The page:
I wasn’t aware of that being an old European practice. We do that – making entire pigs into sausage. That is part of what makes our hot dogs taste so good – there are real cuts of meat including the loin, shoulder, hams, bacon, etc in them.
The butcher who is teaching us commercial meat cutting does the same. This past Tuesday we cut an entire pig, in about two hours, all by ourselves to deboned meat for sausage. The only thing he kept out was some side pork and the center cut loin. Into the sausage went tenderloin, sirloin, hams, shoulder, butt and every other scrap of quality meat we could gain. It was an excellent deboning exercise.
Down here (in the South) many people butcher pigs only for sausage. I have a neighbor who raised pigs years ago and almost always turned the whole pig into sausage for his buyers. He told me that “every once in a while someone wanted a ham-don’t know what for!”
You have to be careful with some of the butchers around here too. We usually do the slaughter and butcher ourselves, but earlier this month we took a 350 lb. pig to a local butcher. Even though I checked off all the cuts (including sausage), I got a couple 2 lb hams, some chops, and lots and lots of sausage. We weren’t pleased.
Wow Walt!!!! Great poster! Do you sell tem as wall posters? I would love to get one.
Jeremy, I’ve not been selling the posters although I should consider it as several people have asked.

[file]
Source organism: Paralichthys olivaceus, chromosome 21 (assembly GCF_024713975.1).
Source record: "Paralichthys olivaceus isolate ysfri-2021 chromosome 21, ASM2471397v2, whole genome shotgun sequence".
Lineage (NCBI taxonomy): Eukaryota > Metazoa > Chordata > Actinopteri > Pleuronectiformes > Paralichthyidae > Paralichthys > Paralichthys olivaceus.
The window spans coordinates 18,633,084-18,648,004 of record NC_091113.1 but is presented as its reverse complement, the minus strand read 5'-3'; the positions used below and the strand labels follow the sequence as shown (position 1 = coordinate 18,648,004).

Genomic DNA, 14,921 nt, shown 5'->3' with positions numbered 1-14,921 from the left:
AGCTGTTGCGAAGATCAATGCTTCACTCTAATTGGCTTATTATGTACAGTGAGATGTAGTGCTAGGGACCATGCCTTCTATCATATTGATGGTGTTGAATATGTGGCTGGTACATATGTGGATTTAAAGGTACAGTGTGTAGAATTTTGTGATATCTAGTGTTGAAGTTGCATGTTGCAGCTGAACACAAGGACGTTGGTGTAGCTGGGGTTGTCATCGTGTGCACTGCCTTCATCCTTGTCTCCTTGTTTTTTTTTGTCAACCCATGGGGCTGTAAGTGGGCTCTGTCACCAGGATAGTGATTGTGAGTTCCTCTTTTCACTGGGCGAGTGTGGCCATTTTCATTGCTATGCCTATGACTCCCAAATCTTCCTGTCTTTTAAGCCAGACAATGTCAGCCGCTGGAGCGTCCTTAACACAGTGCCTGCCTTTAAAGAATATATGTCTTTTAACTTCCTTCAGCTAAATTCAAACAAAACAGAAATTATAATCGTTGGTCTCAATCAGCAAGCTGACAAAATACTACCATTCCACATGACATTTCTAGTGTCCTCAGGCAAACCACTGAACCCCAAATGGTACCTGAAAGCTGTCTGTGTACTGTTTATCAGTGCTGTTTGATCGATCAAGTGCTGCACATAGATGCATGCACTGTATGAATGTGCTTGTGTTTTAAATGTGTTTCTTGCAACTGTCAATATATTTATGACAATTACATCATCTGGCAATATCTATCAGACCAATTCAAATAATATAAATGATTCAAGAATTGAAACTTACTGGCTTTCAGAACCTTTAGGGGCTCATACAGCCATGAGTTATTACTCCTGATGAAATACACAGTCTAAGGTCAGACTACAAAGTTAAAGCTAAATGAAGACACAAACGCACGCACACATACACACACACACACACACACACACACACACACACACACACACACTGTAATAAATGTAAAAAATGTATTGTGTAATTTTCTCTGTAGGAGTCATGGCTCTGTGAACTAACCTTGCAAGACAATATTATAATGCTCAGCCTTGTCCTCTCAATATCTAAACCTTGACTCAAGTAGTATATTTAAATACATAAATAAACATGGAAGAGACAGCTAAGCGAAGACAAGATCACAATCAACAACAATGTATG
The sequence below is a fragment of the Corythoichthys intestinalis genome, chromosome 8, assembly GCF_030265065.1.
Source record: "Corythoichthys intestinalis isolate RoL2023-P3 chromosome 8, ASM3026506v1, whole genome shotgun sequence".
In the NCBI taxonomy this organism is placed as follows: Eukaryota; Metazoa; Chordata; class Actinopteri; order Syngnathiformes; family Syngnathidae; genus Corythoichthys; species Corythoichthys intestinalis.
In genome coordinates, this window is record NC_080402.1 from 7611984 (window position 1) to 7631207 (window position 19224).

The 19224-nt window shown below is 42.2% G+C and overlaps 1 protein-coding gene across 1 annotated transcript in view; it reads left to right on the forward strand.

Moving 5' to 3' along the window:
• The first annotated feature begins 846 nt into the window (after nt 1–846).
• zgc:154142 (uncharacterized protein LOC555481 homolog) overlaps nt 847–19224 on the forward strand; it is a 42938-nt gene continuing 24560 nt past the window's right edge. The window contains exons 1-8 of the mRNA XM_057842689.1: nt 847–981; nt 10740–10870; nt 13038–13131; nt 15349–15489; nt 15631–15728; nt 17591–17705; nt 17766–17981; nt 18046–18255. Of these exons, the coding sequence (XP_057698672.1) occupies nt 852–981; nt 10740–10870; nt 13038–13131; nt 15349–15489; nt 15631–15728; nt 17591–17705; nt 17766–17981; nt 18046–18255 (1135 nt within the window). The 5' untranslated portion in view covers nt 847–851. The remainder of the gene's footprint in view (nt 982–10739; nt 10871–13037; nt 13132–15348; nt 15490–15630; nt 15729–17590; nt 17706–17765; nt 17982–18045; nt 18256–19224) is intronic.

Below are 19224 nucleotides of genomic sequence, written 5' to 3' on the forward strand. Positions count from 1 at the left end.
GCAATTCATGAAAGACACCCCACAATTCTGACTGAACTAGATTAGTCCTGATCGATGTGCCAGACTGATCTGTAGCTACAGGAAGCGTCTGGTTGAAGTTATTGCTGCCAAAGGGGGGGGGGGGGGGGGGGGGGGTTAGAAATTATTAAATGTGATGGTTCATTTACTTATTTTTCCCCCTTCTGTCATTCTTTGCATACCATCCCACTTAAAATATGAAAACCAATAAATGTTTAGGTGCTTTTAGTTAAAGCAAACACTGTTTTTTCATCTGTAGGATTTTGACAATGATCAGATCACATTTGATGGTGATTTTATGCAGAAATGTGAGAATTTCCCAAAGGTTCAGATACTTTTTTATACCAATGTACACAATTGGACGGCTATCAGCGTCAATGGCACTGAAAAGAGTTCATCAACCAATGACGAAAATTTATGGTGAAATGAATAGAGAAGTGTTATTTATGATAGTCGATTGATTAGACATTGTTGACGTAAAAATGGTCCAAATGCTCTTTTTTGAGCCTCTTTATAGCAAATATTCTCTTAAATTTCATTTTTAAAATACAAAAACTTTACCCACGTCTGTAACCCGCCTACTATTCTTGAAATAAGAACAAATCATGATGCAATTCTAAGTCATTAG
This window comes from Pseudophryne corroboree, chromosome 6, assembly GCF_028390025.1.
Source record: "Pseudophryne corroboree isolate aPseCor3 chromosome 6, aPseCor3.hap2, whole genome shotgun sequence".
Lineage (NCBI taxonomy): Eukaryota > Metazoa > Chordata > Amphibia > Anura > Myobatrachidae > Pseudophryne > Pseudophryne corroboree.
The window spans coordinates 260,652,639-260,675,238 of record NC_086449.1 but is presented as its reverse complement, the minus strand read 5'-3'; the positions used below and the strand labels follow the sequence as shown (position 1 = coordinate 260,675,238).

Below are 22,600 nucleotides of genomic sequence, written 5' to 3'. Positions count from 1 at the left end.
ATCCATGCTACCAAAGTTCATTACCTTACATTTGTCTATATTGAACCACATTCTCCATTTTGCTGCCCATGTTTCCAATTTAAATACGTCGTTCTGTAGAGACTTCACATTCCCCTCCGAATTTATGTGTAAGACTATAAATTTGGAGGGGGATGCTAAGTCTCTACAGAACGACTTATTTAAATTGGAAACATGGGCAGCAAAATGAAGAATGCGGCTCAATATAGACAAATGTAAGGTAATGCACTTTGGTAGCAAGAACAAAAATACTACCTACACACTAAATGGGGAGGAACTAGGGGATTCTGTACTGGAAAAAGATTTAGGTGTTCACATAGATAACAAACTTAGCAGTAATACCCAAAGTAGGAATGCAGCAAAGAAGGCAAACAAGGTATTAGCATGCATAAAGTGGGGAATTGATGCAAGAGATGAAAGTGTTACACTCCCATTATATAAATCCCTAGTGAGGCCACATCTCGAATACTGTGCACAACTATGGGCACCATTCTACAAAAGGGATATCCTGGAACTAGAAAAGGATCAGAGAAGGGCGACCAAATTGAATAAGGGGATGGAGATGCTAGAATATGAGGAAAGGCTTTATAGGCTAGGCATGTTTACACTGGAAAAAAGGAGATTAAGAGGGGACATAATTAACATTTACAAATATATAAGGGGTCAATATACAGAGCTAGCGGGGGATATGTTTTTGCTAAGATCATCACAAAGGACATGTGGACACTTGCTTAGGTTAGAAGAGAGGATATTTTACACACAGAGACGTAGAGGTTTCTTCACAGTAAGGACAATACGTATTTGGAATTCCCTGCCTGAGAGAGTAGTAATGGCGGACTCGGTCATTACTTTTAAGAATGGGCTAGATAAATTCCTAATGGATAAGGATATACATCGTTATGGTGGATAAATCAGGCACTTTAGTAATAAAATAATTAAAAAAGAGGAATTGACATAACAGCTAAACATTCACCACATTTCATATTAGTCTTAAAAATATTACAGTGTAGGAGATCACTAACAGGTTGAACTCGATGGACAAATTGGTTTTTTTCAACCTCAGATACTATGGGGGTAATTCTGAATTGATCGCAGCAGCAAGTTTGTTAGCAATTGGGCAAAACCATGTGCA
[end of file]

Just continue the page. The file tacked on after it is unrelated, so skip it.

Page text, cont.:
On another topic, do you have any experience with umbilical hernias? I’ve got a 3 month old gilt that I wanted to breed this winter, but she’s developing an umbilical hernia. Right now it’s a little smaller than half a golf ball.
I did some research on
and have come to the conclusion that I should plan on putting her in the freezer this fall, if she lasts that long. Just thought I’d pick your brain on the subject!
I’ve seen an umbilical hernia. The pig did fine growing up to be a good finisher. I would not keep her for a breeder due to the likelihood of there being a genetic predisposition to a weakness in the abdominal wall which could produce hernia’s in her offspring.
On the topic of umbilical hernia–
The vet use to come to the farm and repair them on his bimonthly visits. He taught hubby to repair them too. Iodine on skin, cut open, push whatever was out back through the abdomen, stitch closed in two layers with a couple of stitches each using Iodine sprays as you go. Then give a shot of Penn G. We had a couple die of infection that way, but most lived. I think just leaving them is the best option, but we didn’t know you could.
Back then he was caring for over 3500 (adult) hogs, so about two or three hernias a week showed up on the piglets. Doc Y would always just stitch them up if he were there or else the farmhands did it. Just leaving them alone would have been much easier and probably safer. The vet came out twice or three times a month, so it was just what he chose to do and suggest. He said they could “strangle” on them? Maybe from intestines sticking or something? But these were repaired in small piglets still in the farrowing crates (less than two weeks old) not older gilts or sows. Hernias on pigs are repaired very early in life. The gilt s
hould probably be processed.
Lovely artwork. I’m very impressed. Best cut chart I’ve seen!
Excellent cut chart. Can I get a copy? I would love to hang it on my wall.